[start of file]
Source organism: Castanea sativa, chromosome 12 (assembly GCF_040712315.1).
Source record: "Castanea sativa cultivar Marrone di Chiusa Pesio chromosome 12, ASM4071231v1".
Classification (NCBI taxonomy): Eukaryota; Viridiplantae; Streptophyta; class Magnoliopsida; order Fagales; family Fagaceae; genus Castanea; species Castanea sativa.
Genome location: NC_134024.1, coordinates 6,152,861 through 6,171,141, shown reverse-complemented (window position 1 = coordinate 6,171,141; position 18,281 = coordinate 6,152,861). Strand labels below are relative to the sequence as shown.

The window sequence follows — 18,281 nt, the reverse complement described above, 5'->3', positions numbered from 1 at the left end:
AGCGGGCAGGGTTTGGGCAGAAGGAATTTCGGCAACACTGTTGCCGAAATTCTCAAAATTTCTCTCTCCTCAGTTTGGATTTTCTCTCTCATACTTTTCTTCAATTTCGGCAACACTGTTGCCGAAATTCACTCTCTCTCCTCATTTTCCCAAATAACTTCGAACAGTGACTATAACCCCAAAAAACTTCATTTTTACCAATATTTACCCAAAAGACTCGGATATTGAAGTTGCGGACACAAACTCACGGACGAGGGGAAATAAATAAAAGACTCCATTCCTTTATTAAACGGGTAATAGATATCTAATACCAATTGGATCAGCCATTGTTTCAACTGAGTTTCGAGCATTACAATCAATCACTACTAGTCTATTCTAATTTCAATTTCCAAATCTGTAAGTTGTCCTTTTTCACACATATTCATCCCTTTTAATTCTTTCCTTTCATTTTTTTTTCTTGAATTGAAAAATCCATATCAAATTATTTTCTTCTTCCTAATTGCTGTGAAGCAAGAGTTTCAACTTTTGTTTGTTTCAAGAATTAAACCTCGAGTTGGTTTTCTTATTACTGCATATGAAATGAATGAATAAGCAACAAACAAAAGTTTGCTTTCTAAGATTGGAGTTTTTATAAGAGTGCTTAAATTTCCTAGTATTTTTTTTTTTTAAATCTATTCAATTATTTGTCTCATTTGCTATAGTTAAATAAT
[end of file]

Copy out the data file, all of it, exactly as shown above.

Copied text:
Source organism: Castanea sativa, chromosome 12 (assembly GCF_040712315.1).
Source record: "Castanea sativa cultivar Marrone di Chiusa Pesio chromosome 12, ASM4071231v1".
Classification (NCBI taxonomy): Eukaryota; Viridiplantae; Streptophyta; class Magnoliopsida; order Fagales; family Fagaceae; genus Castanea; species Castanea sativa.
Genome location: NC_134024.1, coordinates 6,152,861 through 6,171,141, shown reverse-complemented (window position 1 = coordinate 6,171,141; position 18,281 = coordinate 6,152,861). Strand labels below are relative to the sequence as shown.

The window sequence follows — 18,281 nt, the reverse complement described above, 5'->3', positions numbered from 1 at the left end:
AGCGGGCAGGGTTTGGGCAGAAGGAATTTCGGCAACACTGTTGCCGAAATTCTCAAAATTTCTCTCTCCTCAGTTTGGATTTTCTCTCTCATACTTTTCTTCAATTTCGGCAACACTGTTGCCGAAATTCACTCTCTCTCCTCATTTTCCCAAATAACTTCGAACAGTGACTATAACCCCAAAAAACTTCATTTTTACCAATATTTACCCAAAAGACTCGGATATTGAAGTTGCGGACACAAACTCACGGACGAGGGGAAATAAATAAAAGACTCCATTCCTTTATTAAACGGGTAATAGATATCTAATACCAATTGGATCAGCCATTGTTTCAACTGAGTTTCGAGCATTACAATCAATCACTACTAGTCTATTCTAATTTCAATTTCCAAATCTGTAAGTTGTCCTTTTTCACACATATTCATCCCTTTTAATTCTTTCCTTTCATTTTTTTTTCTTGAATTGAAAAATCCATATCAAATTATTTTCTTCTTCCTAATTGCTGTGAAGCAAGAGTTTCAACTTTTGTTTGTTTCAAGAATTAAACCTCGAGTTGGTTTTCTTATTACTGCATATGAAATGAATGAATAAGCAACAAACAAAAGTTTGCTTTCTAAGATTGGAGTTTTTATAAGAGTGCTTAAATTTCCTAGTATTTTTTTTTTTTAAATCTATTCAATTATTTGTCTCATTTGCTATAGTTAAATAAT